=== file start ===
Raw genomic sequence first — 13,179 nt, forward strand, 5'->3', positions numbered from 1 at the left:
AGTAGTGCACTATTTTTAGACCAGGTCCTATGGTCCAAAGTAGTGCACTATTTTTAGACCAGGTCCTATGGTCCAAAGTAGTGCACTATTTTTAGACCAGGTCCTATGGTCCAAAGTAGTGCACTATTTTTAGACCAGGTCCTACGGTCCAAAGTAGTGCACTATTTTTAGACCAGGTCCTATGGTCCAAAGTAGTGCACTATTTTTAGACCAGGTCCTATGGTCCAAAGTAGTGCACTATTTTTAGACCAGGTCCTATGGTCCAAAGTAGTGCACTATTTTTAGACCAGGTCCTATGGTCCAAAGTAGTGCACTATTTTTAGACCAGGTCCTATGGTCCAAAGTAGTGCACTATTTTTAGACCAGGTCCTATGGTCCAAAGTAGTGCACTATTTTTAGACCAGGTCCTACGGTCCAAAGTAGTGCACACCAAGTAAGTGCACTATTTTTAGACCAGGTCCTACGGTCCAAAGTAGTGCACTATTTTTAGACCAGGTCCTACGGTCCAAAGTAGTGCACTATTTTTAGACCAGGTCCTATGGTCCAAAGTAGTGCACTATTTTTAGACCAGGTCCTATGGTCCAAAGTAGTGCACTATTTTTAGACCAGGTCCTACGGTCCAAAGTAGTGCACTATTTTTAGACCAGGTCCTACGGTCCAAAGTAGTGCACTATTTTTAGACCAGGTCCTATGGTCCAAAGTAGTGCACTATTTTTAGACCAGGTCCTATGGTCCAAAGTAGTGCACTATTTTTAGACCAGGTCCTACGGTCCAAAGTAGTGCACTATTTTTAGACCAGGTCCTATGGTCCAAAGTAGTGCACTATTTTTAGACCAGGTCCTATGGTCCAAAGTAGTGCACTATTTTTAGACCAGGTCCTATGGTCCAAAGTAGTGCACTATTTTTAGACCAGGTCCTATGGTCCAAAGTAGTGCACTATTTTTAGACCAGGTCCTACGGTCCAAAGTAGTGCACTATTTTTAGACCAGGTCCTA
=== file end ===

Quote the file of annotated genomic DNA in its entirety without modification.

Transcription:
Raw genomic sequence first — 13,179 nt, forward strand, 5'->3', positions numbered from 1 at the left:
AGTAGTGCACTATTTTTAGACCAGGTCCTATGGTCCAAAGTAGTGCACTATTTTTAGACCAGGTCCTATGGTCCAAAGTAGTGCACTATTTTTAGACCAGGTCCTATGGTCCAAAGTAGTGCACTATTTTTAGACCAGGTCCTACGGTCCAAAGTAGTGCACTATTTTTAGACCAGGTCCTATGGTCCAAAGTAGTGCACTATTTTTAGACCAGGTCCTATGGTCCAAAGTAGTGCACTATTTTTAGACCAGGTCCTATGGTCCAAAGTAGTGCACTATTTTTAGACCAGGTCCTATGGTCCAAAGTAGTGCACTATTTTTAGACCAGGTCCTATGGTCCAAAGTAGTGCACTATTTTTAGACCAGGTCCTATGGTCCAAAGTAGTGCACTATTTTTAGACCAGGTCCTACGGTCCAAAGTAGTGCACACCAAGTAAGTGCACTATTTTTAGACCAGGTCCTACGGTCCAAAGTAGTGCACTATTTTTAGACCAGGTCCTACGGTCCAAAGTAGTGCACTATTTTTAGACCAGGTCCTATGGTCCAAAGTAGTGCACTATTTTTAGACCAGGTCCTATGGTCCAAAGTAGTGCACTATTTTTAGACCAGGTCCTACGGTCCAAAGTAGTGCACTATTTTTAGACCAGGTCCTACGGTCCAAAGTAGTGCACTATTTTTAGACCAGGTCCTATGGTCCAAAGTAGTGCACTATTTTTAGACCAGGTCCTATGGTCCAAAGTAGTGCACTATTTTTAGACCAGGTCCTACGGTCCAAAGTAGTGCACTATTTTTAGACCAGGTCCTATGGTCCAAAGTAGTGCACTATTTTTAGACCAGGTCCTATGGTCCAAAGTAGTGCACTATTTTTAGACCAGGTCCTATGGTCCAAAGTAGTGCACTATTTTTAGACCAGGTCCTATGGTCCAAAGTAGTGCACTATTTTTAGACCAGGTCCTACGGTCCAAAGTAGTGCACTATTTTTAGACCAGGTCCTA